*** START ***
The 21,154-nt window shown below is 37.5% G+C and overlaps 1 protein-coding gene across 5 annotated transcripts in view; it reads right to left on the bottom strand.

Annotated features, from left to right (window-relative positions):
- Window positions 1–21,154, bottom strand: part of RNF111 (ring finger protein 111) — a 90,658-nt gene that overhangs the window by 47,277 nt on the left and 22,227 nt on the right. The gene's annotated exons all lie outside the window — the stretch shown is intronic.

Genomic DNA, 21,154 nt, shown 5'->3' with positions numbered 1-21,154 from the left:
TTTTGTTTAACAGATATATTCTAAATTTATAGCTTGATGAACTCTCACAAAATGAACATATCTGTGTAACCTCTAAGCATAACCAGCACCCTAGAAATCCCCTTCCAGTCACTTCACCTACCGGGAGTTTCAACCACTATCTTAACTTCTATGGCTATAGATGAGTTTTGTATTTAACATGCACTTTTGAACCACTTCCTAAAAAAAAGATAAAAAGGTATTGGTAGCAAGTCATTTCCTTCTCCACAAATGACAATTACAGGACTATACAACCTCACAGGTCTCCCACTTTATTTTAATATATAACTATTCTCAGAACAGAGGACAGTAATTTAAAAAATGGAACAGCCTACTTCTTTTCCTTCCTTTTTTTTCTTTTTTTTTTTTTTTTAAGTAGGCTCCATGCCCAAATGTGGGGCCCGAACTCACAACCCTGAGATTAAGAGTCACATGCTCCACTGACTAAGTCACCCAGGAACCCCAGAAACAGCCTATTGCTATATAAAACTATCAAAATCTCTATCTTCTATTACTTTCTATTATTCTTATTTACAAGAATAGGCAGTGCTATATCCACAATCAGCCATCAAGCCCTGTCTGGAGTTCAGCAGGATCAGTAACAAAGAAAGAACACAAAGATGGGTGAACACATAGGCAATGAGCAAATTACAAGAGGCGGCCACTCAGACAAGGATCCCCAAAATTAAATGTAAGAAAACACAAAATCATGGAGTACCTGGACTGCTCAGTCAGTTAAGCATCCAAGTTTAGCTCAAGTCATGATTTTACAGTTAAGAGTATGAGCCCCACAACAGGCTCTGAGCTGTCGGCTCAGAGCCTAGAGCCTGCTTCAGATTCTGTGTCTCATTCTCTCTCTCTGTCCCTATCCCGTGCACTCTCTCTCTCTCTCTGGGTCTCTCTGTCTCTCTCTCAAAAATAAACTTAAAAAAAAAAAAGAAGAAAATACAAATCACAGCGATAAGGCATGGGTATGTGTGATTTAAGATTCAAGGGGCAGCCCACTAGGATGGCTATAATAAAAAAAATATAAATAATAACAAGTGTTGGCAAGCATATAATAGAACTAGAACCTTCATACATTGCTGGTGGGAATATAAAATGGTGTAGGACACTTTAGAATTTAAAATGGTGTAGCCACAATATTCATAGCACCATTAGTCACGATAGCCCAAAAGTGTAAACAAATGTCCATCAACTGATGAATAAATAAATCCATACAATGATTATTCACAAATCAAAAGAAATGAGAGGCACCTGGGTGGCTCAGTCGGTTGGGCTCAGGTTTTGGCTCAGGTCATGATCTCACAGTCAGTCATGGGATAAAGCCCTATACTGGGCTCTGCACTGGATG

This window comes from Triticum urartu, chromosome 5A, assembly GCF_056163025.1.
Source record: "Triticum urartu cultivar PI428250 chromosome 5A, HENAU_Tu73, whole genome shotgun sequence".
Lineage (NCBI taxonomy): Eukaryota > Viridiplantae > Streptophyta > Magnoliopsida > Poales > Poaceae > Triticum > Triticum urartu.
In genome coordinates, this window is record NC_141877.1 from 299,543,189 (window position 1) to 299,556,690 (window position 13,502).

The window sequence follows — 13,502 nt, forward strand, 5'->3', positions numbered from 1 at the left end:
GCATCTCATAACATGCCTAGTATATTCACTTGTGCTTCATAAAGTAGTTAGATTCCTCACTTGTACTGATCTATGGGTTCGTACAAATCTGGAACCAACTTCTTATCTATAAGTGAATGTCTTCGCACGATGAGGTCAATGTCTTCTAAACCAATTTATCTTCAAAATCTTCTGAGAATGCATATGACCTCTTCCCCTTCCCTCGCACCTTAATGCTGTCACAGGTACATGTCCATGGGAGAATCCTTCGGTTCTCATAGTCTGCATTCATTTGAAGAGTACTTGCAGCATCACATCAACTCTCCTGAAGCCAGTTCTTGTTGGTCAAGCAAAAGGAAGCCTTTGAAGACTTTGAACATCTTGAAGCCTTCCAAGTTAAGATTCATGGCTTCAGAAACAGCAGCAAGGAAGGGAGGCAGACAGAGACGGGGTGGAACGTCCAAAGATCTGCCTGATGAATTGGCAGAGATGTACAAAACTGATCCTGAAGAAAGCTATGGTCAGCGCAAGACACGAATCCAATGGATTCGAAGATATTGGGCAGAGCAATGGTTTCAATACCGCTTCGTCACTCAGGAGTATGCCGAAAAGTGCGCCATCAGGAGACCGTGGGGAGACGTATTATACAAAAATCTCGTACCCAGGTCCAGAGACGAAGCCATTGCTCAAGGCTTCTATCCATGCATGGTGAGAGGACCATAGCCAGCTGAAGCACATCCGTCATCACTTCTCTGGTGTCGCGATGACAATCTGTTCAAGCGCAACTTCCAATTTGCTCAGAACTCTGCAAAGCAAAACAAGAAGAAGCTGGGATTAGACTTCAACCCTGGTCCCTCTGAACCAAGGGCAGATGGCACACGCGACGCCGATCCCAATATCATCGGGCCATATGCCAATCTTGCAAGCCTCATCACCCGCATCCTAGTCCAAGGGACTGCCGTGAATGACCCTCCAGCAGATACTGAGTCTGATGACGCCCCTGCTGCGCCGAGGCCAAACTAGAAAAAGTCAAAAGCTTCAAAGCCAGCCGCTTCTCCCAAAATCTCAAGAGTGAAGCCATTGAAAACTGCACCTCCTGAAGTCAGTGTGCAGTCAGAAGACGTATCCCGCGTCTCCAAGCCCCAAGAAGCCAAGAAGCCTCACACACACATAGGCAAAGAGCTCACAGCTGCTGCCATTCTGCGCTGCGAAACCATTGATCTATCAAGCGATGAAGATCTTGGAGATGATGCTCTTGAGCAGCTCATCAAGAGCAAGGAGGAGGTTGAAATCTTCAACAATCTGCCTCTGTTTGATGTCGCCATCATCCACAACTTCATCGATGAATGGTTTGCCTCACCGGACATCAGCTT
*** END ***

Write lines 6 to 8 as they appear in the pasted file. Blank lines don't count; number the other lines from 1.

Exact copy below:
This window comes from Triticum urartu, chromosome 5A, assembly GCF_056163025.1.
Source record: "Triticum urartu cultivar PI428250 chromosome 5A, HENAU_Tu73, whole genome shotgun sequence".
Lineage (NCBI taxonomy): Eukaryota > Viridiplantae > Streptophyta > Magnoliopsida > Poales > Poaceae > Triticum > Triticum urartu.